Lloyd’s of London chairman John Nelson is in talks with the government about the implementation of contingency plans for the UK’s withdrawal from the European Union.
Nelson met with the prime minister’s business advisory group on June 30, Reuters
reported, and will meet with business secretary Sajid Javid next week.
In a statement following last week’s referendum, Nelson said Lloyd’s has a “well-prepared” contingency plan in place and that it will be “fully equipped to operate in the new environment.”
Nelson said Lloyd’s business will not be changed for the next two years.
“I am confident that Lloyd’s will stay at the centre of the global specialist insurance and reinsurance sector, and I look forward to continuing our valuable relationship with our European partners,” he said.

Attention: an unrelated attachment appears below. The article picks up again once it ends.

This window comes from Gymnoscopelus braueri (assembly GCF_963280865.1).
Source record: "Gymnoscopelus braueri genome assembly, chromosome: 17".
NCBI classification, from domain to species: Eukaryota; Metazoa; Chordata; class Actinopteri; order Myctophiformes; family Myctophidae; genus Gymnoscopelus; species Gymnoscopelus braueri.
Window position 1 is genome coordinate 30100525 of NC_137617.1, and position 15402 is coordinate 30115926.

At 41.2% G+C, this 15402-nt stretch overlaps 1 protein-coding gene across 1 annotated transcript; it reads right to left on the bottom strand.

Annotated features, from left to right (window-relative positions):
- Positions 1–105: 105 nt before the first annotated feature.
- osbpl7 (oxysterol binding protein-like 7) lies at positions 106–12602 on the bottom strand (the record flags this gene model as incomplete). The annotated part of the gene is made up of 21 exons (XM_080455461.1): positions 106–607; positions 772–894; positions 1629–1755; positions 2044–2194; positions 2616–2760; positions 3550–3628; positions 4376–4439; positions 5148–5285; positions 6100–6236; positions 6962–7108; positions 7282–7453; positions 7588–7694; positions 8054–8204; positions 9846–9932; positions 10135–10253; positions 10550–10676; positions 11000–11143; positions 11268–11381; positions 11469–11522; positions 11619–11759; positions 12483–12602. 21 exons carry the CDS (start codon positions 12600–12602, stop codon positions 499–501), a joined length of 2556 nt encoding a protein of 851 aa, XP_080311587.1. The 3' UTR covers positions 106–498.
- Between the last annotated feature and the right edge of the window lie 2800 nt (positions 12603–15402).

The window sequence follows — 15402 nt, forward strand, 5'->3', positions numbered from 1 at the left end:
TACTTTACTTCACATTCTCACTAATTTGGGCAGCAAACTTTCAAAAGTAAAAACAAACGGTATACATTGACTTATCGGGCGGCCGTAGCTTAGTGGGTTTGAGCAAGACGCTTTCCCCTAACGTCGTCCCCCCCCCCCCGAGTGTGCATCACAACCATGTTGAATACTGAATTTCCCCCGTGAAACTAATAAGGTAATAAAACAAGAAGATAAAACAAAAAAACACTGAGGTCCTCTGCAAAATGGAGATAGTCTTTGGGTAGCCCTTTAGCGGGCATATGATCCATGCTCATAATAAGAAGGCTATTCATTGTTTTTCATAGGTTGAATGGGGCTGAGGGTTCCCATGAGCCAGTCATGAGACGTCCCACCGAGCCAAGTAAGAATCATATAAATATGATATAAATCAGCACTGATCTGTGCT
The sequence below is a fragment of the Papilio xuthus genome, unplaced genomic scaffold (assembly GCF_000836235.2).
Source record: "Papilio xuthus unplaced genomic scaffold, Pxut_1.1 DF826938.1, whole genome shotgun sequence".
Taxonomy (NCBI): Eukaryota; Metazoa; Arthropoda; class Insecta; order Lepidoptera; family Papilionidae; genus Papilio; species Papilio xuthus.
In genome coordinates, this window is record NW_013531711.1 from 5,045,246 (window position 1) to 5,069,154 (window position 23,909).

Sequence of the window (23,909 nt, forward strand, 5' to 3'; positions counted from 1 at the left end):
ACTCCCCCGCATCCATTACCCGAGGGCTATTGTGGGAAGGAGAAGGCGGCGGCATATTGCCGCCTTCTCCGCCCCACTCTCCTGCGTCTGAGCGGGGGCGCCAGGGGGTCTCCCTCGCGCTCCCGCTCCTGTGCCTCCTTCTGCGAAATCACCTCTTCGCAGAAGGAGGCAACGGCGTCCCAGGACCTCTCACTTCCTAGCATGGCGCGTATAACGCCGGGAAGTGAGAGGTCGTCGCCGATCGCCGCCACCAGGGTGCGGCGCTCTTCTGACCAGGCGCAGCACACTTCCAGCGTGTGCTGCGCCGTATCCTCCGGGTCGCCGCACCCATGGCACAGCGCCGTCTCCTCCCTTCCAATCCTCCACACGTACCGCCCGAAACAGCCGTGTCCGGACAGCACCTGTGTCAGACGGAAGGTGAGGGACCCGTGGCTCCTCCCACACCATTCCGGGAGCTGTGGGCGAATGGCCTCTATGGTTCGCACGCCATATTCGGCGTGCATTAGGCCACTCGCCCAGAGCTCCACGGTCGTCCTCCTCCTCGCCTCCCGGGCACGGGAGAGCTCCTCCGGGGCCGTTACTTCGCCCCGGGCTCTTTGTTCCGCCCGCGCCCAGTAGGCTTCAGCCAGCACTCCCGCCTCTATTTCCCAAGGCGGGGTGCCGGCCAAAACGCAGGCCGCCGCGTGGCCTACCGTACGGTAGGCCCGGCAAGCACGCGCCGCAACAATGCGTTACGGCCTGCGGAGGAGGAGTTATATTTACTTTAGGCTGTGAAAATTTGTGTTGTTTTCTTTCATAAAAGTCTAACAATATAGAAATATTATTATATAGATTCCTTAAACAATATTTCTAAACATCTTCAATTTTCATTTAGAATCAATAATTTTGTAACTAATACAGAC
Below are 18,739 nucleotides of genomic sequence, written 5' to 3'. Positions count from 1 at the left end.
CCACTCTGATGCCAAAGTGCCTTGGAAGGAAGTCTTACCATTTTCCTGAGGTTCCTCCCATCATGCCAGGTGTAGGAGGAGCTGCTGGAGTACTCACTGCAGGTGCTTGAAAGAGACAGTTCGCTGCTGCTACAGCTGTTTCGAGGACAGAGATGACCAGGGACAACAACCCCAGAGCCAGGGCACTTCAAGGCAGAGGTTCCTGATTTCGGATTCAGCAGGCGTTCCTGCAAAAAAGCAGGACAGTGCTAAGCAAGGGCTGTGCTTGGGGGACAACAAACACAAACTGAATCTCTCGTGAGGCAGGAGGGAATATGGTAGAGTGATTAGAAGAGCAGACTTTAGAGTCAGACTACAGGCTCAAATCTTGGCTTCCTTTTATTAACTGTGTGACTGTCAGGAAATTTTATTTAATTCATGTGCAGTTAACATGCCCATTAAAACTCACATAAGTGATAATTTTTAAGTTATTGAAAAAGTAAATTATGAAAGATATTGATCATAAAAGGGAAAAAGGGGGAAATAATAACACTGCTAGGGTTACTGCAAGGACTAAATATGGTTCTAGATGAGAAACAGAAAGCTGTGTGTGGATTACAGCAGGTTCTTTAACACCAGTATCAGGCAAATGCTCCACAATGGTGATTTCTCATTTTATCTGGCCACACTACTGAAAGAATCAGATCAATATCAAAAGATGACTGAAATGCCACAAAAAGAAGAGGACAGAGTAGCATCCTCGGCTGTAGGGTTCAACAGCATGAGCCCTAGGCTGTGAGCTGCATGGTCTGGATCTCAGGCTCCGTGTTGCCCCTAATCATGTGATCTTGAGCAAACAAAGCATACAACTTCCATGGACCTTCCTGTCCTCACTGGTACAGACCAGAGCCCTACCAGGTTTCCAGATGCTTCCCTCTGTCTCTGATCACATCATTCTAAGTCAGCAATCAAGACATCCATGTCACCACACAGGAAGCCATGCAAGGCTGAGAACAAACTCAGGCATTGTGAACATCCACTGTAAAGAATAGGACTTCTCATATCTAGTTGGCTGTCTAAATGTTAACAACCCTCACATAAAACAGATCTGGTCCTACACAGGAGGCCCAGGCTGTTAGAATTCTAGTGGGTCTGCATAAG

Lloyd’s, which campaigned against the Brexit vote, is seeking to retain insurers’ “passporting” trading rights with the other 27 member countries of the EU, the Financial Times
According to the report, Lloyd’s said about £800 million or 4% or its £27 billion global gross written premium would be affected by the Brexit move.
The report said Lloyd’s has stressed that policies written before the UK’s formal exit would not become invalid.
Lloyd’s chief Inga Beale has also met with insurers operating in the market, the Financial Times
also reported, and laid out plans in preparation of the UK’s departure from the regional economic bloc.
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